May 082005
Authors: Chris Tarver

In an attempt to prevent the ruckus that occurred during the fall riots last semester and to possibly restore the images of Greek Life, the Interfraternity and Panhellic councils have constructed a new bill.

Resolution 015 of the CSU Interfraternity Council (IFC), was voted on two weeks ago and states the IFC has an obligation to protect the safety, well being and image of CSU as well as the surrounding Fort Collins community.

The bill defines rioting as a group of three or more people who engage in actions that cause damage to property. Any riot that originates, intensifies or is maintained at a chapter facility or an annex will be the responsibility of the chapter.

If charged with responsibility for engaging in, inciting or creating conditions, which contribute to the development of a riot, the chapter will be sent to the Judicial Board for a hearing.

The board will hear the facts in the case to determine if the chapter should be held responsible. Should the chapter be found responsible for the charges, it will face the minimum sanctions of mandated education of rioting conducted by members of the community police force and/or the Community Liaison coordinator for CSU, and social probation for one semester. Depending on the severity of the charges, the maximum penalty could include a recommendation to the Vice President for Student Affairs that its recognition as a CSU organization be withdrawn.

If individual students are found responsible for riotous activities, state law requires that all state institutions suspend the individuals for a minimum of one year without any opportunities to attend other state supported institutions.

Kevin Selvy, president of the IFC, said there was a concern that there was not a proactive measure being done on behalf of the students so the fraternities and sororities at CSU came together to provide a proactive approach.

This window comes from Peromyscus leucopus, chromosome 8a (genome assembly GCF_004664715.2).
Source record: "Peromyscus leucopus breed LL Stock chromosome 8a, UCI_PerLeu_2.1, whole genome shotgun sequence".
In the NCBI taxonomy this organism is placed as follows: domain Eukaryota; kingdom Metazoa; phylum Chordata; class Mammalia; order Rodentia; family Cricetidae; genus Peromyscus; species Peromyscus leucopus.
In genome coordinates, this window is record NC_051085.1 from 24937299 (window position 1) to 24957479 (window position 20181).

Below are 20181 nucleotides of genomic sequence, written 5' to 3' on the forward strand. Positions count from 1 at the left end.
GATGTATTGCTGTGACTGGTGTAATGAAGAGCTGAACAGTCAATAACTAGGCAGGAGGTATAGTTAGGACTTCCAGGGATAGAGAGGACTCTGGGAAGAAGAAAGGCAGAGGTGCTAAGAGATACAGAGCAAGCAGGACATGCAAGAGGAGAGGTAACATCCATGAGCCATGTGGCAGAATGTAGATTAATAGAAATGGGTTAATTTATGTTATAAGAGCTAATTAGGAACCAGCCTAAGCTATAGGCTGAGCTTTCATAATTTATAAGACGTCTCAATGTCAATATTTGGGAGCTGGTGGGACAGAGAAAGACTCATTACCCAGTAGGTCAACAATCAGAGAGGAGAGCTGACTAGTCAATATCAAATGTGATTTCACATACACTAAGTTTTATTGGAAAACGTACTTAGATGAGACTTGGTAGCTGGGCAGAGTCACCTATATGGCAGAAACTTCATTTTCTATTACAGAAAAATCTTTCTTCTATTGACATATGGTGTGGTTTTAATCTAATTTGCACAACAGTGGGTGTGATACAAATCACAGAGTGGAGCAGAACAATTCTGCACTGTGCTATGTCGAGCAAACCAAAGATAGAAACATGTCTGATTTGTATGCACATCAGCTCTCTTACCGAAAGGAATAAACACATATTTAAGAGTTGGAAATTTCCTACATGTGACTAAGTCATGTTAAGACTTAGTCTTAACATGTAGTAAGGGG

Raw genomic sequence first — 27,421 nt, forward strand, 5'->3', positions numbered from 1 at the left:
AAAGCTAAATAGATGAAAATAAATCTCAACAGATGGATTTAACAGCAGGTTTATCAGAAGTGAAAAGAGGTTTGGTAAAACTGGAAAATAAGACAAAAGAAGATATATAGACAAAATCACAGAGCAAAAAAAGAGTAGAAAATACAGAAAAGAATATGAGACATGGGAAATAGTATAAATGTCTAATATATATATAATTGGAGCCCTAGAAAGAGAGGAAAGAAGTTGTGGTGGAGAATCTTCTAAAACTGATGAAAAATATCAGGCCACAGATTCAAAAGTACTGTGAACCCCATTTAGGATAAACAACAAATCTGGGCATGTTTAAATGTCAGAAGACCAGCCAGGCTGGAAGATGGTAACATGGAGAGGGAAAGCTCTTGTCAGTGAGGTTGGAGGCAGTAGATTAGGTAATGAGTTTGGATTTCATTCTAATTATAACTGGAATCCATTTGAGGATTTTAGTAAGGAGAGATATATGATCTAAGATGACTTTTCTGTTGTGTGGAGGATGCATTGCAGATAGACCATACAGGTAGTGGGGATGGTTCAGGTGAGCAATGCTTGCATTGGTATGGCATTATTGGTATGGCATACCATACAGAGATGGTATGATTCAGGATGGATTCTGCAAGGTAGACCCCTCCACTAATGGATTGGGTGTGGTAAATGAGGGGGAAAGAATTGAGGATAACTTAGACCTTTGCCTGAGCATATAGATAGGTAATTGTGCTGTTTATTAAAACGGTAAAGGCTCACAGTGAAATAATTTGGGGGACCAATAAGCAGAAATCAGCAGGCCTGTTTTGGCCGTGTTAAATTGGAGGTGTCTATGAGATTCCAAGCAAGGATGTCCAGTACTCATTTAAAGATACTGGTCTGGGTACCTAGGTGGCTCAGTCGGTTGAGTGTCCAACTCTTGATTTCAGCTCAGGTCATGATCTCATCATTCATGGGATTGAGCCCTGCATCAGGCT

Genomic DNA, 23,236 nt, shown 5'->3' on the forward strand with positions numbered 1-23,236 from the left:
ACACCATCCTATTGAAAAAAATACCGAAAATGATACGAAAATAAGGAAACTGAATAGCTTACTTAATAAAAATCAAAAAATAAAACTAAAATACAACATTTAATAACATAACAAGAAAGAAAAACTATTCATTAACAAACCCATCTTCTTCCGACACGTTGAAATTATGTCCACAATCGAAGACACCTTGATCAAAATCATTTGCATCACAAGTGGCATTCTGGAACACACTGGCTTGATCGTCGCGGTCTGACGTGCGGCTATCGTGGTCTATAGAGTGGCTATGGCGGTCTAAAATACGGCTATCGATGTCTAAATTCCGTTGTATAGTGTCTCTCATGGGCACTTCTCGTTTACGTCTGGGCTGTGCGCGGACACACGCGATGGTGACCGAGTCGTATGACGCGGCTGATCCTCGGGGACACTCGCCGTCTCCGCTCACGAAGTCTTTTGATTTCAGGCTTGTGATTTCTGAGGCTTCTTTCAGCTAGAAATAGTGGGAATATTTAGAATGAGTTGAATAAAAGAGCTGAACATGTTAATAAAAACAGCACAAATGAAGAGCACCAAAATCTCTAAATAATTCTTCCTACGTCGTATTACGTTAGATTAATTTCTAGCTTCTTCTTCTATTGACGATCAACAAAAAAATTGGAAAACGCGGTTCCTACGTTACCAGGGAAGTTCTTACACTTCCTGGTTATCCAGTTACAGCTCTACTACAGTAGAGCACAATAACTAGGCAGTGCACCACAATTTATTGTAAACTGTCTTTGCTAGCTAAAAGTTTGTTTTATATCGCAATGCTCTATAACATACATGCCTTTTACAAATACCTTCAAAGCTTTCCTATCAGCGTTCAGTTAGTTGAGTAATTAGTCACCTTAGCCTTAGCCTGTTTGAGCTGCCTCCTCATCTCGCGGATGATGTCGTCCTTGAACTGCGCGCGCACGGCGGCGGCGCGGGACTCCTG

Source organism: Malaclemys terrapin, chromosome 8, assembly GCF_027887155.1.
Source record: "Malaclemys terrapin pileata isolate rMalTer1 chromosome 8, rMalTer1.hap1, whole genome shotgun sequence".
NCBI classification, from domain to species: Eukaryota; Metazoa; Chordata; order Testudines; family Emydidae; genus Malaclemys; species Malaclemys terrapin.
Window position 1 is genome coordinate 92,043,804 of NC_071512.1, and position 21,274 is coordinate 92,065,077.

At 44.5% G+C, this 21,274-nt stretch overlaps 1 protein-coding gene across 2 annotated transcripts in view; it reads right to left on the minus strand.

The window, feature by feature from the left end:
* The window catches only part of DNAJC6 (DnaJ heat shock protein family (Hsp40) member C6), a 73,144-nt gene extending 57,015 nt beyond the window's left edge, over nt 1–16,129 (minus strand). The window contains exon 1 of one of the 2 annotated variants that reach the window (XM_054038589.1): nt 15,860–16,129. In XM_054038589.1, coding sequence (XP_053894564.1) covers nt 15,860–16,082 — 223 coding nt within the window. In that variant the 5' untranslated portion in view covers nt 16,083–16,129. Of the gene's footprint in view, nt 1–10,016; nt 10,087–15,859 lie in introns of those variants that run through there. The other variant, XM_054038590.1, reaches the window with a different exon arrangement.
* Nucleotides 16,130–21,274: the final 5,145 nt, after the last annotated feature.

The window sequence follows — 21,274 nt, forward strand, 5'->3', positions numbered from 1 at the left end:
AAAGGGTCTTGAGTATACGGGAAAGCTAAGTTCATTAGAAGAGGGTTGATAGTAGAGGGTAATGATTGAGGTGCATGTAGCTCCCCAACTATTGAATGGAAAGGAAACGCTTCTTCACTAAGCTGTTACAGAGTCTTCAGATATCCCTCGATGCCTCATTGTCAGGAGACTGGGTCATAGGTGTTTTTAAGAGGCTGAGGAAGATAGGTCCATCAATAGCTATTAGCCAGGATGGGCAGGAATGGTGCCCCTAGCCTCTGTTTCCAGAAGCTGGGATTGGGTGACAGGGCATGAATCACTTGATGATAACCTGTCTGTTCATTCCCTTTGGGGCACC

Selvy believes the bill will be an effective measure.

"I think it'll be very effective." Selvy said. "I think one of the things that it shows is that this isn't what fraternities and sororities are about."

Panhellic Council President Liz Schleicher echoes that sentiment.

"I think it will be quite effective because most members will understand what's at stake," Schleicher said.

Both Selvy and Schleicher believe the Greek community was unjustly blamed for the riots and the bill will help to possibly restore the images of the fraternities and sororities. They also believe the possible consequences will help the members think about their actions and their whereabouts in order to prevent something like this from happening again.

The sororities are affected in a slightly different way.

"The women could just be out having a good time and could get caught up in the situation." Schleicher said.

Anne Hudgens, executive director of Campus Life, said the bill itself is not enough.

"I think the bill is a statement of principle or intention." Hudgens said. "But I think it is a very important, out front effort to communicate a statement of principle."

That principle being that the Greek community does not accept destructive behavior and that type of behavior will not be tolerated.

What is more important than the bill itself is the fact that the student leaders from the IFC and the Panhellic Council implemented and passed such a measure, Hudgens said.

She is not sure if the bill will help to restore the image of Greek Life.

"I think image is a complex thing because it requires both intention and action," Hudgens said.

However, with everything that occurred this year, Hudgens said she is very proud of how the Greek community conducted themselves.

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